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Recorded for Poem-a-Day, August 3, 2018.
About this Poem 

“The first version of this poem was composed as part of a collaboration with the artist Kara Springer in response to the 2015 exhibit The Unfinished Conversation: Encoding/Decoding at the Power Plant Contemporary Art Gallery. John Akomfrah's three-screen essay film on Hall, also titled The Unfinished Conversation, shifted me. Both Hall and the artist Terry Adkins passed away the year before the show opened. This elegy for Hall, one of the great thinkers of our time, is also a Windrush poem in this year of the seventieth anniversary of the arrival of the ship Empire Windrush, emblem of Caribbean post-war migration to Britain, and this year during which members of the Windrush generation are being framed as ‘illegal immigrants’ by the state."
—Christian Campbell

Sculpture With Fragments of Stuart Hall

“I would have gone back,” the voice
full of shells, gravel, liquid washing
stones, back meaning lost island

or calendar, a thing rigged
with bones unbending, unfolding past
the hard symmetry of clocks,

vertebrae of thought moving now
in real time, home a word hollow
as the bone of birds—tody, cling cling,

gaulin, euphonia—“That dream was over.”
Such oneiric geometry, “The Blue Room”
built by Miles, his horn a grail from which

you sup the saudade of marine might-have-been
never-will-be, embouchure unthought,
no better than Vidia for leaving.

So we leave, skein of shadows,
silent psalms for how our scourge
was beauty, home; brightboys fleeing

the estate for another on that other
island, jolted by the freight of shame.
Mas Hall, thanks for the company

on the volte-face voyage, stingy-brim
on which we sailed, migration of monarch butterflies.
Landfall at Port of Avonmouth in a scene

from Hardy, landfall at Tilbury Dock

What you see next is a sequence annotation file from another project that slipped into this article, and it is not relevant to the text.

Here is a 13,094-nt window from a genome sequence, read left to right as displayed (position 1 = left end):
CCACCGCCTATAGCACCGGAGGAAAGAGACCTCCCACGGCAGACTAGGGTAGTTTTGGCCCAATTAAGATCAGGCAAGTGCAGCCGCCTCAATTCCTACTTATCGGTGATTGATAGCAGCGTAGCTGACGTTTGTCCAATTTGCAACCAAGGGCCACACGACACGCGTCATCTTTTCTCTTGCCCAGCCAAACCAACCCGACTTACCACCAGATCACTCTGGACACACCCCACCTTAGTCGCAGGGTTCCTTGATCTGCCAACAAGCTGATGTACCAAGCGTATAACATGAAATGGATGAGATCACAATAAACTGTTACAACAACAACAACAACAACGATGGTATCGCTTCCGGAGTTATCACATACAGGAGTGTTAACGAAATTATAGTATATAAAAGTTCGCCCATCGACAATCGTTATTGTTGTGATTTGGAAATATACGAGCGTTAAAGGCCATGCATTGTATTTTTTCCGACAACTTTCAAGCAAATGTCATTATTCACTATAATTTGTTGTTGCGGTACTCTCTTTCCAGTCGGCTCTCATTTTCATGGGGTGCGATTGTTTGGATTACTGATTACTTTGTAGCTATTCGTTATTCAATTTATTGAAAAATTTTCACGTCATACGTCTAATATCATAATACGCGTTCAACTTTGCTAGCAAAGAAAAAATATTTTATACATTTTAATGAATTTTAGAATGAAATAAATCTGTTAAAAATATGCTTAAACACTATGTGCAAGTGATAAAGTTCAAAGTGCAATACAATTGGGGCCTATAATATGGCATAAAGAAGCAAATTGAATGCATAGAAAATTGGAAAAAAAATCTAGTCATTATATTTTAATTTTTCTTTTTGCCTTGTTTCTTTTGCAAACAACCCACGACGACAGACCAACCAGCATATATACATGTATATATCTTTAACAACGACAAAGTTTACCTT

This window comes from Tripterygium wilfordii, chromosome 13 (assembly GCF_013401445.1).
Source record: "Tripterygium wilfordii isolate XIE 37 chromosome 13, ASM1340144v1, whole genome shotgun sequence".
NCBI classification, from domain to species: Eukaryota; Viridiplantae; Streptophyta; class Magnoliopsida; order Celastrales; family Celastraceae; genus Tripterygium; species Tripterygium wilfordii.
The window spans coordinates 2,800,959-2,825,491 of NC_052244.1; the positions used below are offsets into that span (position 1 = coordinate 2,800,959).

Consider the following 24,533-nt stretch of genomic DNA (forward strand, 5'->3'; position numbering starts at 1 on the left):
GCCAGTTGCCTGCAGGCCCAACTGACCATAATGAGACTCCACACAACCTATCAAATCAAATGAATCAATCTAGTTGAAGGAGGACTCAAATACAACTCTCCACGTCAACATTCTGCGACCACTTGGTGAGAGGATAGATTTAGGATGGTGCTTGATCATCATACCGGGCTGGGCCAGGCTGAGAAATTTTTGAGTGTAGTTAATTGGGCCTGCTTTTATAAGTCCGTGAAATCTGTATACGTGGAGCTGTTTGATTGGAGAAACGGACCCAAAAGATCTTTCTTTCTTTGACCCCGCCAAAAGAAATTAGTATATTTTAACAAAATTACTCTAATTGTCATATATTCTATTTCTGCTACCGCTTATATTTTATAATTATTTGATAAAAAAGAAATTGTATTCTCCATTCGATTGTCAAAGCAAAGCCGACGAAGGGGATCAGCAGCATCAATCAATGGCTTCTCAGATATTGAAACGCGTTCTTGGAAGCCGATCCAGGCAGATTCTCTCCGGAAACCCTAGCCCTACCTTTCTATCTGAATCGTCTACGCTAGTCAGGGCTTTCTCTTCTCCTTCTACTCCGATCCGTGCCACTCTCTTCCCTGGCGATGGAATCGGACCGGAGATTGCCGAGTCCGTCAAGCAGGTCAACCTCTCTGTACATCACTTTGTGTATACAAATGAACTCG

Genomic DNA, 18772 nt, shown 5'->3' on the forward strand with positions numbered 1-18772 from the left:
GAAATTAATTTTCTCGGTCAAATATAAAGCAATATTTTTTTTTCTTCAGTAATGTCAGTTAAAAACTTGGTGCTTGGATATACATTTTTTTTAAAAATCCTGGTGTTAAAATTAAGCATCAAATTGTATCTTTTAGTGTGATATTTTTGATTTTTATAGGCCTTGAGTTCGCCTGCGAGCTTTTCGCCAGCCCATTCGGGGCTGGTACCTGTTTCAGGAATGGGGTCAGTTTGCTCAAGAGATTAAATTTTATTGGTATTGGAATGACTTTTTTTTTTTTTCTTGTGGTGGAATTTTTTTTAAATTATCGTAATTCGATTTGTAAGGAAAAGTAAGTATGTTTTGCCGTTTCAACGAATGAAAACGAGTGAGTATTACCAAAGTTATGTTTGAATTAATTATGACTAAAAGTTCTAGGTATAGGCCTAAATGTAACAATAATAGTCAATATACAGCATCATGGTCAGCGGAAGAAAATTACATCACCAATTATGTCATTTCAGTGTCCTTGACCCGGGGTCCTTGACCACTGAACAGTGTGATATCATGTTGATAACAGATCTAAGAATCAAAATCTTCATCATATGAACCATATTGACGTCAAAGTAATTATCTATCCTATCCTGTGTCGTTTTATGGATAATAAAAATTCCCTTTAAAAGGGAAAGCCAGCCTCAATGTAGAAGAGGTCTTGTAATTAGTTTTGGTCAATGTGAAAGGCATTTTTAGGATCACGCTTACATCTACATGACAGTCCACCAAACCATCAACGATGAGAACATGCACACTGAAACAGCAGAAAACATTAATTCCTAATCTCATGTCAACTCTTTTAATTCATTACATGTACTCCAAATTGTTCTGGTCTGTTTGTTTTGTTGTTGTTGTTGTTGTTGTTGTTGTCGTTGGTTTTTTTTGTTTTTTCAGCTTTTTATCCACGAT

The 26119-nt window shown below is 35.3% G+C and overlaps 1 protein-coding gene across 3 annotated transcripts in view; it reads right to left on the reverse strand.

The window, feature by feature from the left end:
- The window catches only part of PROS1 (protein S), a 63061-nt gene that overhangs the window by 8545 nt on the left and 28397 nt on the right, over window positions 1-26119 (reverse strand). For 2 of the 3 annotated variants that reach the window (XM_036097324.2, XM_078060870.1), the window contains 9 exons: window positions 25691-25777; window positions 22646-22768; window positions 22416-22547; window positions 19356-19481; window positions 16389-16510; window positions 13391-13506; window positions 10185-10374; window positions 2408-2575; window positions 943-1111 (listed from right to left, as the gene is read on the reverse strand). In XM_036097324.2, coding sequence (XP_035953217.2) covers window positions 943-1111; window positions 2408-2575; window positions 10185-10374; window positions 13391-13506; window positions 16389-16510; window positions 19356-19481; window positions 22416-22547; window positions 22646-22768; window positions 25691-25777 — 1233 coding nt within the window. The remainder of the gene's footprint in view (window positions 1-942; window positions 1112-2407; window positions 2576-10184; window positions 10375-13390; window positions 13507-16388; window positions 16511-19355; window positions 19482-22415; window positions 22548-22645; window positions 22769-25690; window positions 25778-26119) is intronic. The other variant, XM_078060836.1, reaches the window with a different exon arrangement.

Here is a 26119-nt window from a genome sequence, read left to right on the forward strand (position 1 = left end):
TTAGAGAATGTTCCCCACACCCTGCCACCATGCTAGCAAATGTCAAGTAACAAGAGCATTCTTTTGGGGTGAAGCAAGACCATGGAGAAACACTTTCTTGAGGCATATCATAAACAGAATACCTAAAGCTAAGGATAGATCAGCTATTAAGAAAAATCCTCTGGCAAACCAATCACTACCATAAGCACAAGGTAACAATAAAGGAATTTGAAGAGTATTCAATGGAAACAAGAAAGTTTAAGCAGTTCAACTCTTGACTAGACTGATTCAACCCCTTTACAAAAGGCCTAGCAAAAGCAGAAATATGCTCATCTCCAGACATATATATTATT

to step off the caravel in white gloves,
stout ties, leave to remain vagrant.

Lonely Oxonians together,
oak hatch of the Bod we’d shade,
then off to All Souls to cram

for mods, toiling in Codrington
we leaf through Thistlewood.
And so we are marked. Is it Marx

or Douglass with that beard? Bound
to become Judas-Brutus, blood
diamonds paid us in arrears to try

the line of Hopkins, Auden, Eliot, Donne.
Evensong at New Chapel to ease
the medieval weight of failure in the refrain

of white robes, one brown seraph alone:
“O hear us when we cry to Thee
for those in peril on the sea.”

’Gainst the towers most colored I feel,
dear Stuart, in these duds, our hide,
sub fusc aeternum. You grasp browning leaflets

on the stump; O betraying beauty of brown:
bankra, Barbancourt, Venetian ducats, dhalpuri,
khaki, Gauguin. Remember the strange fog a night

on Broad St. as if below Friedrich’s Wanderer?
But, as you taught, who more Wanderer than we,
the evicted on the victor’s turf, playing the past,

loss a force centripetal? All praise
to your mind a sextant, darklit as Diwali.
You bless our kin severance. How I wish

to forget your sister strapped to the sugar mill,
charged with spoiling the color scheme:
sedition. Ah, compay, even leaves of the croton

sprout from our eyes. There is no going back.
Thinking translucence you say, “Bend the stick,”
different than Lenin or United Fruit. The rank of Bombay

mangoes exceeds all migrations. The lignum vitae
insists on itself. Navel string toughens to twine
with the rhizome, portal in the ground.


1932-2014

            —with Kara Springer’s “Repositioned Objects, I,” primer on wood.

Copyright © 2018 by Christian Campbell. Originally published in Poem-a-Day on August 3, 2018, by the Academy of American Poets.

Copyright © 2018 by Christian Campbell. Originally published in Poem-a-Day on August 3, 2018, by the Academy of American Poets.

Christian Campbell

Christian Campbell

Christian Campbell is the author of Running the Dusk (Peepal Tree Press, 2010).